Somehow, the Golden State Warriors found a way to finish off the Memphis Grizzlies and earn their ticket to the Western Conference Finals. After an embarrassing loss in Game 5, the Warriors responded with a 110-96 win at home to earn a 4-2 series victory.
The Warriors have inserted Kevon Looney into Jonathan Kuminga’s starting lineup, who has played only sparingly throughout this series. While some fans were clamoring for Jordan Poole to start, interim head coach Mike Brown went for Looney’s size. Looney arguably delivered the best performance of his career.
The Dubs took a 16-8 lead, but several unforced turnovers opened the door for Dillon Brooks to fire the Grizzlies into the game. This sequence would repeat itself over and over again.
The Warriors led 30-26 at the end of the first quarter, but their lead could have easily been extended to double digits. Klay Thompson was already displaying the “Game 6 Klay” heroism that likely earned him his ticket to the Hall of Fame, but the Dubs’ turnovers were holding them back.
Brooks again decided to upset the Warriors and their fans. On a missed shot, Brooks grabbed Curry on his shoulders and pulled him to the ground. Thompson immediately got in Brooks’ face, and each of them received technical fouls even though Brooks pulled away from Thompson. The referees decided to review the game and rightfully rated Brooks with a blatant 1.
The Warriors should have at least had a double-digit halftime lead. They played exceptional defense in the first half and shot 40.7% from behind the arc, but abysmal efficiency on two-point shots (7 for 25) and their continued rotational problems (11 in the first half). time) left the door open to Memphis. . Golden State only led 53-51.
The third quarter was more or less similar. Thompson looked to go nuclear early, hitting three straight shots including a hotly contested midrange jumper, but the Warriors gave in to Memphis’ defensive focus and couldn’t lean on Klay like Dub Nation got used to. . Rather than pull out, Golden State held on to a single-digit lead. Then came even more turnovers.
Golden State had a comedic streak midway through the quarter, throwing errant passes on three of four possessions. Without their leading scorer, the Grizzlies needed the Dubs to string together several empty possessions to nibble on the lead. They got it. They briefly took the lead before the end of the third, but the Warriors led 78-77 going into the final quarter.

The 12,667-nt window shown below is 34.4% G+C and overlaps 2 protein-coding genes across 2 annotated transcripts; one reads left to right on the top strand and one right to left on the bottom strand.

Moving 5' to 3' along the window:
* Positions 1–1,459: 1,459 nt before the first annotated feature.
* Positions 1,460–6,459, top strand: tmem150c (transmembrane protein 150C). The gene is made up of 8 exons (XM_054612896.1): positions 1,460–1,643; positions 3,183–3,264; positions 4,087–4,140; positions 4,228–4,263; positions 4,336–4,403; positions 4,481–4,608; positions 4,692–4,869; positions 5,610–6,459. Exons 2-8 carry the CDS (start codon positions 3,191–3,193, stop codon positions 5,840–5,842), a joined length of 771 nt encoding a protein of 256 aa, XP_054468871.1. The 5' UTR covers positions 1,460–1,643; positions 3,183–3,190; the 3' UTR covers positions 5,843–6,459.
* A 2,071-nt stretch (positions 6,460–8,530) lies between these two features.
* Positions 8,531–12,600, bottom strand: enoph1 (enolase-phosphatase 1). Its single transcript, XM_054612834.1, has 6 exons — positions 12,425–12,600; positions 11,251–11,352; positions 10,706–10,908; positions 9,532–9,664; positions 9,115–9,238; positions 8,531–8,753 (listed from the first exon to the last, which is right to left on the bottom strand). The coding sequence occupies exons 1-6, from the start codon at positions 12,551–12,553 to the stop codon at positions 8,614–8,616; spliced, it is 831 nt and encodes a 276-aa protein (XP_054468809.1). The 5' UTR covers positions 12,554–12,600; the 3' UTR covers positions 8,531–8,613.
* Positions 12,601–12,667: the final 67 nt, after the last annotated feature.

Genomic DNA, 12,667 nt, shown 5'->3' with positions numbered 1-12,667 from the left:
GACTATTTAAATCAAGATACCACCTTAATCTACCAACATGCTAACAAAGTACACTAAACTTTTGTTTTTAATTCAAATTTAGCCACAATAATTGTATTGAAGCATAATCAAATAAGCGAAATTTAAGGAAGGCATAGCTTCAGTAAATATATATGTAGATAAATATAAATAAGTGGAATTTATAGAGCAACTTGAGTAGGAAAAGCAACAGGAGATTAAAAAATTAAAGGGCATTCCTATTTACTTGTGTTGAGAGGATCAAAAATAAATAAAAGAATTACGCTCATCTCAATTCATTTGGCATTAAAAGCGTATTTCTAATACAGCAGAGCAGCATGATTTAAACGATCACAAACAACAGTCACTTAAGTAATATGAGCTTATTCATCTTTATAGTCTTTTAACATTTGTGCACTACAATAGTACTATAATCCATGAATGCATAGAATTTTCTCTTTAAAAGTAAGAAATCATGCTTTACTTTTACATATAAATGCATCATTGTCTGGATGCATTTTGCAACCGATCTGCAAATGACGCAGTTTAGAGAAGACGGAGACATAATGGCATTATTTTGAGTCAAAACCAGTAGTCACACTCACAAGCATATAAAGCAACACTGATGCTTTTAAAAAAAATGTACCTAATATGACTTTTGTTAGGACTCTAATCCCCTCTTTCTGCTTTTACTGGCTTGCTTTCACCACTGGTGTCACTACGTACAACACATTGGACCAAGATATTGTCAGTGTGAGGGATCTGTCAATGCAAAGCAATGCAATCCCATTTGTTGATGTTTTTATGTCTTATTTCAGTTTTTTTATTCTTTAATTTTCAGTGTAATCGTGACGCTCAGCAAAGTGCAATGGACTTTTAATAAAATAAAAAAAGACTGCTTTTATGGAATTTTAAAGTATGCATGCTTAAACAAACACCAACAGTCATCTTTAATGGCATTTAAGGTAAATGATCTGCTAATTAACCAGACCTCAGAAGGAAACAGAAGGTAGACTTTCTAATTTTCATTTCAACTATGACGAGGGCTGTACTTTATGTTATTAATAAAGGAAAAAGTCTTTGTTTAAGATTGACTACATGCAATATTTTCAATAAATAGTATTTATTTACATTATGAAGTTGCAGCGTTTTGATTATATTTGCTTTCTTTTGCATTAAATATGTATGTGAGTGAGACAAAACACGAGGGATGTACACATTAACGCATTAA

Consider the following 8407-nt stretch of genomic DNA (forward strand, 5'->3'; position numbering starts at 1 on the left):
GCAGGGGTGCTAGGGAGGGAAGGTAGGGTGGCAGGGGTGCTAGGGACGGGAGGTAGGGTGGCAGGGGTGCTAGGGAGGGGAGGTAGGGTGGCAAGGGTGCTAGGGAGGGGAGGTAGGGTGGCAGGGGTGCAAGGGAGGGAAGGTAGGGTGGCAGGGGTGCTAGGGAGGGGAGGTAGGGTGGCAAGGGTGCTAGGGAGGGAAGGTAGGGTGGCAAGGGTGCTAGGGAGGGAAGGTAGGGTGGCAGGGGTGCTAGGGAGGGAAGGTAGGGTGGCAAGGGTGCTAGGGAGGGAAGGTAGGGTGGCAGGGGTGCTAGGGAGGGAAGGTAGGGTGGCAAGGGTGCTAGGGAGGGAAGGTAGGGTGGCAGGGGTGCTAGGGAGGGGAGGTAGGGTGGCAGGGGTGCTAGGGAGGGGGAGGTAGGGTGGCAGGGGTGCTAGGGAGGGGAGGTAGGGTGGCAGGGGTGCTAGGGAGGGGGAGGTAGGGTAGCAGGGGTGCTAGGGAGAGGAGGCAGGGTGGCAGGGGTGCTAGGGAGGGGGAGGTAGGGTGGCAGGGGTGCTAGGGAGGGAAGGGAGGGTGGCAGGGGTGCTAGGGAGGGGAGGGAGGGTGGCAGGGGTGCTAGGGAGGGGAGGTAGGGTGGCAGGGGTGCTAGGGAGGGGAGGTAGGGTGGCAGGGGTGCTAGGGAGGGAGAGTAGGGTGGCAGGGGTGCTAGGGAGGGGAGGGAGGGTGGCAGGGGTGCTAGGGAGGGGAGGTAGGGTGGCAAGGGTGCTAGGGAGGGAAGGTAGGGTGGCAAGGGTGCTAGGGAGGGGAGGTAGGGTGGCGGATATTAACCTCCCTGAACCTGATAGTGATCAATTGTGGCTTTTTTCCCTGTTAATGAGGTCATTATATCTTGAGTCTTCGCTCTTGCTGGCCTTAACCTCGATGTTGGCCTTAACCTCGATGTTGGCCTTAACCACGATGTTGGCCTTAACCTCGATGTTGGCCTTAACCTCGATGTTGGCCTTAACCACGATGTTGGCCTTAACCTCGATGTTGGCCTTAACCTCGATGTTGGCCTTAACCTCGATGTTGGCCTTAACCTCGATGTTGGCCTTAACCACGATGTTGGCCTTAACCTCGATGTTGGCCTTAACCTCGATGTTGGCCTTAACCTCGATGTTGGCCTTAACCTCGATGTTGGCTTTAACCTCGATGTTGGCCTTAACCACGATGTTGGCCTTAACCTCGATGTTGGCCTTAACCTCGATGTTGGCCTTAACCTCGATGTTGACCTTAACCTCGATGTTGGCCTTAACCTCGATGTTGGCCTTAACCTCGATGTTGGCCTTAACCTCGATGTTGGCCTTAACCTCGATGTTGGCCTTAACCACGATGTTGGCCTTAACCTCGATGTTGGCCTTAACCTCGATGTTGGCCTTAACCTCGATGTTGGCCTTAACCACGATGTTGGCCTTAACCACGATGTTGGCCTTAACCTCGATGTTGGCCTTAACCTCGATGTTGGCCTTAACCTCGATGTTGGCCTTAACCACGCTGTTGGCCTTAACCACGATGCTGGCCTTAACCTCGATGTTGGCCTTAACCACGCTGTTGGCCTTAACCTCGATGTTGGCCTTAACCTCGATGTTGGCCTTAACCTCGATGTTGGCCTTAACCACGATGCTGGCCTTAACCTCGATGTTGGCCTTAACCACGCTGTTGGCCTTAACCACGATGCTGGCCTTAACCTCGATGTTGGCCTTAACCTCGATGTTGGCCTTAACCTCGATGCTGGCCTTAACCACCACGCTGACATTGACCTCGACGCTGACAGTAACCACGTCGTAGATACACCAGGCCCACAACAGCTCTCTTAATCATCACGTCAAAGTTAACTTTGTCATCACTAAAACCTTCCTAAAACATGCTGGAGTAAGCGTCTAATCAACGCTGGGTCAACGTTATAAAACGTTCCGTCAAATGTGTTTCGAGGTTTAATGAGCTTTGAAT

The Warriors finally slowed things down in the final 12 minutes of regulation and were rattled by their turnovers. But asking the Grizzlies to trail them offensively for just one quarter was a much easier task than demanding it for 48 minutes. Golden State seemed to miss its chances to pull away, and Brooks – who will likely haunt Dub Nation for years to come – found his stroke again, nailing a back three corner on Andrew Wiggins to make it a one-possession play. . Then Desmond Bane added another triple to give Memphis an 89-87 lead with 6:55 left in regulation.
The answer didn’t come from Thompson, or Curry, or Draymond Green. It was Andrew Wiggins. He was the only Warrior player ever considered a bust. He was the only Warriors starter on Friday who did not win an NBA championship.
The shot clock was running out and Wiggins knocked down a pull-up three. He stole the ball from Brooks on the next possession and turned it into an easy dunk. Then another misfire from Brooks put Golden State in transition where Curry was left alone on the right wing.
The Warriors’ paradox is the juxtaposition of such incredible and ugly basketball. Every possession has the potential to be a great display of ball movement that ends in a three-point swish. Every possession also feels like someone has the potential to throw an inaccurate pass into the stands.
Golden State’s offense was lousy outside of Thompson’s shot for three and a half quarters, but the switch was hit. Wiggins delivered a big basket while forcing two huge saves that culminated in a Steph Curry swish, putting the Warriors up six. In this game, six points felt like 16.
Looney capped off his incredible performance with multiple offensive rebounds in the closing minutes, including one that set up Thompson for a final dagger three. Looney played 35 minutes, scored only 4 points, but grabbed 22 rebounds (11 offensive).
Thompson scored a team-high 30 on 11 on 22 shooting from the field. Curry finished with an ineffective 29 points, which mostly came when the Warriors finally put the game aside in the final minutes.
Still, there is evidence that Wiggins was their most valuable player. He played 41 minutes of tenacious defense, mostly against Brooks, and recorded 18 points, 10 rebounds, 3 steals and 1 block. Wiggins has been criticized for his inconsistent efforts and tendency to disappear throughout his career, but he was everywhere on Friday.
The Warriors now have some time to rest. Either way, they’ll get more rest than their opponent in the Western Conference Finals. They will face the winner of Game 7 between the Phoenix Suns and the Dallas Mavericks, which takes place on Sunday, May 15 in Phoenix at 5:00 p.m. PT. If the Suns win this game, the Warriors will travel to Phoenix for Games 1 and 2. If the Mavs win, the Dubs will host the first two games of the series.